While Shawn Eigenbrode was at work one day, burglars hit his house the same way they have hit many others in the Pigtown neighborhood over the past six months.
They broke in, yanked a ringing alarm off the wall and then ransacked his Southwest Baltimore house. They stole a desktop computer and other smaller items, Eigenbrode said.
Some good news came last week, when word spread that police had arrested a man who they believe is responsible for at least 10 of the 83 burglaries in Pigtown during the last half of 2007. But Eigenbrode's wasn't one of them. The November burglary of his house remains unsolved.
So he and other residents of Pigtown are continuing with a broad campaign to help police catch burglars responsible for the break-ins. But residents are also demanding more attention from police. The stakes are high in a neighborhood that in recent years has attracted new residents and investors who have renovated once-dilapidated properties into well-polished rental units.
"Suddenly a neighborhood that a couple years ago didn't have a whole lot that was worth stealing, now it's on the upswing and we're a target," said Eigenbrode, 39, who is an administrator at the University of Maryland, College Park. "I'm no expert, but certainly that's what a lot of us [residents] are saying."
Maj. Michael McDonald, commander of the Southern District, said Pigtown had 18 more burglaries in the last six months of the year than in the same period in 2006. He said he's shifted more police officers to cover the neighborhood and to walk foot patrols during the day.
Most of the burglaries have occurred while residents are at work, McDonald said. Burglars case homes by walking down streets, knocking on doors or watching to see when people leave in the morning, he said. When they see an opportunity, they break into the house from the rear alley, he said. In several cases, the burglars were not deterred by alarms - they simply worked quickly before the residents or police arrived.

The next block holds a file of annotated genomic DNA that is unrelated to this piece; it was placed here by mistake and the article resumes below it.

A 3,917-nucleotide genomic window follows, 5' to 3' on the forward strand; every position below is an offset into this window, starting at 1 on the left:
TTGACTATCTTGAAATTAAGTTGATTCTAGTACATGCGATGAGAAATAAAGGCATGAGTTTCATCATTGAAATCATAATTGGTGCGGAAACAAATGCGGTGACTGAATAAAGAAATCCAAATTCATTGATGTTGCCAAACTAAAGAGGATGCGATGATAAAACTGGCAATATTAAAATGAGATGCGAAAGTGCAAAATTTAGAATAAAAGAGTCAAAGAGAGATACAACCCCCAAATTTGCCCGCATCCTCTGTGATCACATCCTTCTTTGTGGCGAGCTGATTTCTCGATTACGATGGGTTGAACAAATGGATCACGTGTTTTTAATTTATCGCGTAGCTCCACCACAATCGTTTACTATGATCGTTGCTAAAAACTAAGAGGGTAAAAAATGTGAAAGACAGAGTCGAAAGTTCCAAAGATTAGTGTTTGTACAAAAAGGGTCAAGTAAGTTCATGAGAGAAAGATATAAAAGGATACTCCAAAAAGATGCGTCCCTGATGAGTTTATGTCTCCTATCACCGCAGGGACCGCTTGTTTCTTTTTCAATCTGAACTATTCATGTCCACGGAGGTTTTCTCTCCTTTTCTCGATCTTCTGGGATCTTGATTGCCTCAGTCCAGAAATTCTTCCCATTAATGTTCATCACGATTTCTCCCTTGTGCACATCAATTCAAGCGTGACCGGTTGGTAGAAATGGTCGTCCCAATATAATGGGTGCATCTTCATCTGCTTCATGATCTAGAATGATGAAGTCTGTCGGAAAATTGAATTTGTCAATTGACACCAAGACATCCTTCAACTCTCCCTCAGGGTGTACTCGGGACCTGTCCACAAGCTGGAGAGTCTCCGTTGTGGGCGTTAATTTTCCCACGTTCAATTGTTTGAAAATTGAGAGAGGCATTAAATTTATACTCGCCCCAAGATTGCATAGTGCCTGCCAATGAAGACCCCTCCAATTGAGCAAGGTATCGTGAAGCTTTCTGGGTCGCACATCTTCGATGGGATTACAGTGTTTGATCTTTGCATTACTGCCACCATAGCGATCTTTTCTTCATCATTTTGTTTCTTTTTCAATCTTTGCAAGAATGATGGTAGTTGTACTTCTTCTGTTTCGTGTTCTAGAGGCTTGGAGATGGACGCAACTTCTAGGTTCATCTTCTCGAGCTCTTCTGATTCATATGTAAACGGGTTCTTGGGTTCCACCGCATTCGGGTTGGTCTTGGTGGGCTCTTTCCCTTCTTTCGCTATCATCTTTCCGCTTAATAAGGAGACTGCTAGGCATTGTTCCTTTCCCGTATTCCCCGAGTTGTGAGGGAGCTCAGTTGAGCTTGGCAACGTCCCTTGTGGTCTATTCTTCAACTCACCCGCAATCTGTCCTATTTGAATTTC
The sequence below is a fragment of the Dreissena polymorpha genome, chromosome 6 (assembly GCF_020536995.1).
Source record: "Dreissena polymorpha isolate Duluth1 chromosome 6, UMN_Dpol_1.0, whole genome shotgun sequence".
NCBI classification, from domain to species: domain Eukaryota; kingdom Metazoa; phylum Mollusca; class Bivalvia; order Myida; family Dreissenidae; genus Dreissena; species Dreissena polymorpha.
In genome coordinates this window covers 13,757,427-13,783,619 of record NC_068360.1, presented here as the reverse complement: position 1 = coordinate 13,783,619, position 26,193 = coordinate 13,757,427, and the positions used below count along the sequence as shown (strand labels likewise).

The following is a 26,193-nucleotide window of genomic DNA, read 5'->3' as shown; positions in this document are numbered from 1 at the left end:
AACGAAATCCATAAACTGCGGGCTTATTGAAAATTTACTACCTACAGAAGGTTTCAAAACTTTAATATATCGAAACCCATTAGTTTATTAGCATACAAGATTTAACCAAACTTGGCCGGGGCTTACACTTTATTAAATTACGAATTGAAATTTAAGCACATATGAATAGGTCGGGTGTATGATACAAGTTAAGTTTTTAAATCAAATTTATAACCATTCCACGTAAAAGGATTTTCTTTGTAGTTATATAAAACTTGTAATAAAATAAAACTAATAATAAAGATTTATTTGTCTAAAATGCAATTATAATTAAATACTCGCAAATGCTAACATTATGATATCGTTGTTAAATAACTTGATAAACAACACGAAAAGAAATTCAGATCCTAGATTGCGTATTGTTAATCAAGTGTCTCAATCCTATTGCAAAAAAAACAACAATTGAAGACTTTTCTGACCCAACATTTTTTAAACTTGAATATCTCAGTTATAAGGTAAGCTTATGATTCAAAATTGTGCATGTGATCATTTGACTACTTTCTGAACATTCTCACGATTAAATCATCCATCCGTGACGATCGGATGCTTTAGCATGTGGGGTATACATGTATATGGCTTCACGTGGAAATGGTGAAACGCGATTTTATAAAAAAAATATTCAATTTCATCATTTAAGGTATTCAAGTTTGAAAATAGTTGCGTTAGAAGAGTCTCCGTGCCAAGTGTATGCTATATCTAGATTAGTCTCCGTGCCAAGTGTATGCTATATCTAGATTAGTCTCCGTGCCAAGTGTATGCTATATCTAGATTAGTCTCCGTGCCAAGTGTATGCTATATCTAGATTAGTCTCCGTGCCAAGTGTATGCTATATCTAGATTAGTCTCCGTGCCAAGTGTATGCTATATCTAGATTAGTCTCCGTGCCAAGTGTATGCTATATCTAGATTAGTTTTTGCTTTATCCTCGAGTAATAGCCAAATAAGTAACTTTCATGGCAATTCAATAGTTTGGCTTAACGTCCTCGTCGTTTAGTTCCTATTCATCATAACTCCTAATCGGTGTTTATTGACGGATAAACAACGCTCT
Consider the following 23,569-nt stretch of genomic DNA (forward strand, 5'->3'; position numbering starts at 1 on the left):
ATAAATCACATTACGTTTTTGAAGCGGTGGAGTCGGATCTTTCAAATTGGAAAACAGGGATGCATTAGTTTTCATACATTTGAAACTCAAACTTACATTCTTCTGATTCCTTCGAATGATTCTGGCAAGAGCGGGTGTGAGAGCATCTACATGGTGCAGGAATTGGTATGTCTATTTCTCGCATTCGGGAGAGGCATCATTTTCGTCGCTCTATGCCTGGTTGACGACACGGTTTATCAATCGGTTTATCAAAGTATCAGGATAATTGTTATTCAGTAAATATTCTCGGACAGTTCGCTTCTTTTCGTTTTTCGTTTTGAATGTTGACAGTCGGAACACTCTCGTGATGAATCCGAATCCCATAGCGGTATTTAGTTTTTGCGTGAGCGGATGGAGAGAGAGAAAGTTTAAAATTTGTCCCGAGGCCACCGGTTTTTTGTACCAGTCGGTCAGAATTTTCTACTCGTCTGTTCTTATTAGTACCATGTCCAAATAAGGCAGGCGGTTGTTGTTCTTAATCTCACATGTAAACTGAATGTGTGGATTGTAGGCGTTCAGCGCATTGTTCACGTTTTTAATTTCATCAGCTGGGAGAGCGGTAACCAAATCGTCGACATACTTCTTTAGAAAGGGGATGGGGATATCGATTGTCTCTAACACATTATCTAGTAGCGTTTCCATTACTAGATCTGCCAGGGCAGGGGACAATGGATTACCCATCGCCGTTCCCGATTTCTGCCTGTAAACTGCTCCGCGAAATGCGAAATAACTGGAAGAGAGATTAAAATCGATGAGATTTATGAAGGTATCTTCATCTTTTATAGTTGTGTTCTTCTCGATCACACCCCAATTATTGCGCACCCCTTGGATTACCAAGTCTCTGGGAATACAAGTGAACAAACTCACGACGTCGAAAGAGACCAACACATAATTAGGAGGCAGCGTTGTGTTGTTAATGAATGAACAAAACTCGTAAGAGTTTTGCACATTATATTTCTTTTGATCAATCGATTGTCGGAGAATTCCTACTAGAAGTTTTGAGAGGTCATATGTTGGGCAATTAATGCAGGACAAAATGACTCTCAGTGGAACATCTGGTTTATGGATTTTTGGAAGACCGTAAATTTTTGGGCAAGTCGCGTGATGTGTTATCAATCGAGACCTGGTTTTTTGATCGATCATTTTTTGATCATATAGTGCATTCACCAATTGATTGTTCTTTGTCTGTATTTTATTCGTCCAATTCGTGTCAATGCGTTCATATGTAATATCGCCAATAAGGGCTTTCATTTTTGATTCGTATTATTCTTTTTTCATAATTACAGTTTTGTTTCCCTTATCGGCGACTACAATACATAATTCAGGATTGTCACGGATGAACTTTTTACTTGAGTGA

"The positive thing is the community is extremely supportive and helpful," McDonald said. "They're organizing citizen on patrols, they're organizing phone trees. ... While they're recognizing there's a problem, they're doing everything they can to assist us."
McDonald said that alert residents on New Year's Day helped catch a man who police said they believe is responsible for 10 burglaries last year in Pigtown. According to police charging documents, the suspect and an accomplice were attempting to steal a refrigerator and a microwave from a renovated house in the 1200 block of Cleveland St.
A neighbor called the homeowner, who rushed to the house, and they followed the man who was carrying the microwave, the documents said. They flagged down a passing police officer, who arrested the man; the other man got away, police said.
Police charged Michael A. Peacock, 34, with burglary and related offenses. Peacock, who has a long history of drug and burglary arrests and convictions, is being held in the city detention center on $50,000 bail.
Eigenbrode, who is loosely affiliated with neighborhood groups but helps keep residents connected on crime issues by e-mail, said he has many neighbors who moved into the neighborhood in recent years. He said many are frustrated, but not yet ready to leave the city.
"In moments of frustration, they say, 'God, why do we live here? Why do we put up with this? Remind me,'" Eigenbrode said. "And we do remind each other."